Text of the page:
Our older generations are often characterised as having to suffer isolation as a natural part of their later years. However it could be social isolation and depression that condemn many of them to suffer dementia later in life.
A study recently published by the University of Amsterdam has concluded that older people suffering from depression are at a far higher risk of developing dementia. The authors of this study, reported originally in Archives of Neurology, compiled date from Medicare recipients over the age of 65 years old.
Depression, which affects mood, energy levels, appetite and sleep patterns, can be a destructive thing if left untreated. Many may dismiss depression as a natural part of aging, however it is not reasonable to allow this to continue or develop, especially if it results in damage for those involved.
Both depression and dementia share a lot of symptoms, which is perhaps why dementia can be missed. Lack of motivation, slow movement and speech, as well as problems with memory are all things to look out for. They could be key indicators of either disease.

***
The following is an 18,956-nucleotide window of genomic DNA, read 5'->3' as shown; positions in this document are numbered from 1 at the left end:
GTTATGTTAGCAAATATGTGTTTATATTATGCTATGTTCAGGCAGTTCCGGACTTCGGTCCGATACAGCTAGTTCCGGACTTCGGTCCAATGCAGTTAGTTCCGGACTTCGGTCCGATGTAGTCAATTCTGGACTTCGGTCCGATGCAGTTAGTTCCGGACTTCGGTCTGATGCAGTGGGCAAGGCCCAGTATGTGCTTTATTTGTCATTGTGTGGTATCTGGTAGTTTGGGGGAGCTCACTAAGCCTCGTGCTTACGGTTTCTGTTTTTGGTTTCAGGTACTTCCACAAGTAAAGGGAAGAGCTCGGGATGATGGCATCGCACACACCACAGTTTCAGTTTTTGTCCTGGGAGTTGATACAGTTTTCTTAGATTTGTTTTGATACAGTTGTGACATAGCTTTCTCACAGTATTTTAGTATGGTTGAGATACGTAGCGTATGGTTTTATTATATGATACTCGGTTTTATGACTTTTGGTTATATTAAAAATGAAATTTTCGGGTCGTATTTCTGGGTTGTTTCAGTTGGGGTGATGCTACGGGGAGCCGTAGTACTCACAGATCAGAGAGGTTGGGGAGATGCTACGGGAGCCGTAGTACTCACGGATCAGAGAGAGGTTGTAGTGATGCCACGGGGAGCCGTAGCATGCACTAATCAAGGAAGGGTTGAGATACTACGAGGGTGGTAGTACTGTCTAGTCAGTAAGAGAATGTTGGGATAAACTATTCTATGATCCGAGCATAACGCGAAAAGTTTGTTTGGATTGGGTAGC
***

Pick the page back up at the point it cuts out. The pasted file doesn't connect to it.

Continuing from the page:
Thankfully though, dementia support is available, be it from a charity, healthcare service or even just from yourself, friends and family. Quite often, just getting involved with others is of huge benefit. Charities such as United Response do just that, giving people the confidence to get back out there and start interacting with people again. Similarly, exercise has shown to have incredibly positive results for those who can still engage in physical activity. This doesn’t mean running laps on the track – sometimes a walk around the park a few times a week is enough to blow the cobwebs away.
However what’s most important is recognising that help is needed. Whether you can feel it in yourself, or you’re noticing it in a loved one, it is crucial to address the situation in a positive way and act. Only by seeking the right help can people really beat these debilitating diseases. If depression is spotted early on, there’s always a chance of preventing the switch into dementia which can certainly be less “repairable”.
You can find out lots more about dementia support by visiting United Response. There are plenty of different support networks out there to help you and your family, all of which can provide extra care or guidance for those who need it.